The process of moving a family is a huge undertaking. For a typical family it can be stressful, anxiety inducing, and full of the complexities that come with transferring a family to a new residence. The additional complexities that come with having a special needs child (or several in my case) can make the task quite overwhelming. This is where faith, organizing, and a good support system come in.
Three of my children have special needs and we are facing moving in the very near future. I am grateful that I have some experience under my belt already. Just over two years ago, I moved my little family across the country from North Carolina to California. My oldest was 12, and my youngest was about a year old and still breastfeeding. I drove the kids in the van, and my mom followed behind with our dog and the household goods in a truck. I like to think of it as an adventure. Thankfully, we won’t be repeating that adventure, and I am grateful that everything went so smoothly with some planning and thinking ahead.
Some of the planning begins even before we find the right place to live. Safety and accessibility to resources are essential components, not just enough rooms and square footage.
Location is important for us. I want my kids to be in a safe place, but also to have things easily accessible to them like their schools and other resources. For many families with special needs children living out of town, or far from doctors and specialists, can be a life or death situation. Often a family will move to be certain to have these accessible to their children. Within my own daughter’s class, the parents were conversing just the other day about their choice of neighborhood because of the schools that it would allow their child to go to that give the most comprehensive services for their child’s needs. My initial move from the East Coast to the West Coast was for exactly this reason. Within the special needs community, it is extremely common for this to happen. Being a caregiver can be extremely demanding at times and having the resources available to your child can be essential to the well-being of the family as a whole. So for us it isn’t always just about what house we’ll fit into and can afford, but the location within distance to the resources that are needed. It can be very complex and stressful at times. Having to begin with new doctors, therapists, and specialists is a full-time job when you have more than one child with special needs. In my own situation, I am hoping to keep my children within the same school district so that we don’t have to change schools, services, and start from ground zero.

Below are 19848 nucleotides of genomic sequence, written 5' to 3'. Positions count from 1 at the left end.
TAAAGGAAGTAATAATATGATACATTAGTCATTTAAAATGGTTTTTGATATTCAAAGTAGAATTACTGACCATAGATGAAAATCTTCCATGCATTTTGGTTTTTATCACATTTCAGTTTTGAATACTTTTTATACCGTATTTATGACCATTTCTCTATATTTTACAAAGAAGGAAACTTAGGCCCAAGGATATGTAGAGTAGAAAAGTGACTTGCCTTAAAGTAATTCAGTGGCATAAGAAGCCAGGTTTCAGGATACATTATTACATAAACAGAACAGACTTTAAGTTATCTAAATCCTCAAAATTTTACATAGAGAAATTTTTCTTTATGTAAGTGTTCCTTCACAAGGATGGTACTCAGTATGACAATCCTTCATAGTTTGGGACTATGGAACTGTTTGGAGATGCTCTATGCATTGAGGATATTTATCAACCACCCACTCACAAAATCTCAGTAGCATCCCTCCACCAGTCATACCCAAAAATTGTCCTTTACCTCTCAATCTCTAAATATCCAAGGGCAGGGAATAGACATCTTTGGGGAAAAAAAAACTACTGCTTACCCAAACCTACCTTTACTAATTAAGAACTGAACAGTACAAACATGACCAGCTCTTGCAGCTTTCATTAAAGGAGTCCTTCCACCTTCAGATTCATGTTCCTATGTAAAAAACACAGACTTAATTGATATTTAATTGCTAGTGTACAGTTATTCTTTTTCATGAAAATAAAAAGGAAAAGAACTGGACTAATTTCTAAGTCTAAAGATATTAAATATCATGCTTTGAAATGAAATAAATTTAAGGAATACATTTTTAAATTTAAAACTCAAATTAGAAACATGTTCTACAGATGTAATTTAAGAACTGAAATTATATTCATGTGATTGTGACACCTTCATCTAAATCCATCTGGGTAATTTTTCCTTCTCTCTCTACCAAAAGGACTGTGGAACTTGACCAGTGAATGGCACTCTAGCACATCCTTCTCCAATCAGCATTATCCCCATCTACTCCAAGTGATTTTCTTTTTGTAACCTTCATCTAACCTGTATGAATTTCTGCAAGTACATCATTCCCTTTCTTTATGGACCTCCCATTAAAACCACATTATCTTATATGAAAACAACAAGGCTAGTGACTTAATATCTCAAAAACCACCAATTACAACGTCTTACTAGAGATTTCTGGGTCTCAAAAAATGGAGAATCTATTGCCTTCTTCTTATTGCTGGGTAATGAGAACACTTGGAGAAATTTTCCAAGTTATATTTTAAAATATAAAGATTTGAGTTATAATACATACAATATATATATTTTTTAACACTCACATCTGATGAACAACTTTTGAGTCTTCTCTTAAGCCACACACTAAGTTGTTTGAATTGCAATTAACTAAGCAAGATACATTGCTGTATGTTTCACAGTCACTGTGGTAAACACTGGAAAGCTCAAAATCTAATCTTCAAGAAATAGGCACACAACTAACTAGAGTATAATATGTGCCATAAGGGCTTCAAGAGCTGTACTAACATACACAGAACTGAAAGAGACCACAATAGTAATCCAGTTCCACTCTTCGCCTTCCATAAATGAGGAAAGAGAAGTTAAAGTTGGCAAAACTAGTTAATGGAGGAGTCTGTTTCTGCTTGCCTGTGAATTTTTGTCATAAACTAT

Education and Services
The complexities that come with children with IEP’s also adds a dimension to moving. My oldest child just had his first IEP meeting for high-school last week, and I’m hoping against hope to be able to keep this particular school within reach. For him, moving and beginning from ground zero after arriving in California was a bit of a traumatic experience. We went through some very difficult emotional and behavioral issues, which resulted in having to slowly integrate him back into a public school setting. It took 6 months. He’s made friends now, is doing very well academically, and has resources and specialists that he knows he can depend on for help when he needs it. As a child gets older, who has intellectual and/or learning disabilities, it doesn’t always get easier to handle change. The child may develop more understanding and hopefully develop better coping skills, but it is a very delicate balance. Introducing new things, or too many changes at once, can be overwhelming. Have you ever experienced a man sized-child meltdown in public? It is stressful for everyone involved. If I can avoid upsetting the delicate balance in the household by keeping things as steady and dependable as possible, that is what we aim for.